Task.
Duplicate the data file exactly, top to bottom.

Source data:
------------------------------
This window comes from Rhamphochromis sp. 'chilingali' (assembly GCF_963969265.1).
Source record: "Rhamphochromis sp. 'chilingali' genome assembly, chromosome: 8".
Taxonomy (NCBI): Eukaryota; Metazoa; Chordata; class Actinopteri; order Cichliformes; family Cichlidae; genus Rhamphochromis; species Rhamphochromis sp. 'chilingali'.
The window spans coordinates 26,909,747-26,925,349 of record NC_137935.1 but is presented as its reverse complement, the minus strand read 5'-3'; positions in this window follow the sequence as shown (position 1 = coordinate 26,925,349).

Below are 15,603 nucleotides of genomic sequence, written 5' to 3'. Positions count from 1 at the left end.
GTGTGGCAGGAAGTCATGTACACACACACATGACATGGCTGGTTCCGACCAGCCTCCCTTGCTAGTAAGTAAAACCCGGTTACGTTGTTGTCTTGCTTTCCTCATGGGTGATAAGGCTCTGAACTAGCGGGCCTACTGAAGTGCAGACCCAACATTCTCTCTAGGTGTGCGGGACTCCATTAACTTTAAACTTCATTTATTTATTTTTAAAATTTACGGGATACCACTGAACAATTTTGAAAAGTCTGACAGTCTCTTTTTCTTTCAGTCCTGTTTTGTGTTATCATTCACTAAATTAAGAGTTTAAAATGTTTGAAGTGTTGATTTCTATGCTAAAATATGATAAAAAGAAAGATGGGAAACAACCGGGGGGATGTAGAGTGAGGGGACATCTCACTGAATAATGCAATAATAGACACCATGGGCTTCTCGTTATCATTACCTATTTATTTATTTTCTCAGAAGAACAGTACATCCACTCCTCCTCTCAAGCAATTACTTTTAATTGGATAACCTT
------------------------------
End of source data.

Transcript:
This window comes from Rhamphochromis sp. 'chilingali' (assembly GCF_963969265.1).
Source record: "Rhamphochromis sp. 'chilingali' genome assembly, chromosome: 8".
Taxonomy (NCBI): Eukaryota; Metazoa; Chordata; class Actinopteri; order Cichliformes; family Cichlidae; genus Rhamphochromis; species Rhamphochromis sp. 'chilingali'.
The window spans coordinates 26,909,747-26,925,349 of record NC_137935.1 but is presented as its reverse complement, the minus strand read 5'-3'; positions in this window follow the sequence as shown (position 1 = coordinate 26,925,349).

Below are 15,603 nucleotides of genomic sequence, written 5' to 3'. Positions count from 1 at the left end.
GTGTGGCAGGAAGTCATGTACACACACACATGACATGGCTGGTTCCGACCAGCCTCCCTTGCTAGTAAGTAAAACCCGGTTACGTTGTTGTCTTGCTTTCCTCATGGGTGATAAGGCTCTGAACTAGCGGGCCTACTGAAGTGCAGACCCAACATTCTCTCTAGGTGTGCGGGACTCCATTAACTTTAAACTTCATTTATTTATTTTTAAAATTTACGGGATACCACTGAACAATTTTGAAAAGTCTGACAGTCTCTTTTTCTTTCAGTCCTGTTTTGTGTTATCATTCACTAAATTAAGAGTTTAAAATGTTTGAAGTGTTGATTTCTATGCTAAAATATGATAAAAAGAAAGATGGGAAACAACCGGGGGGATGTAGAGTGAGGGGACATCTCACTGAATAATGCAATAATAGACACCATGGGCTTCTCGTTATCATTACCTATTTATTTATTTTCTCAGAAGAACAGTACATCCACTCCTCCTCTCAAGCAATTACTTTTAATTGGATAACCTT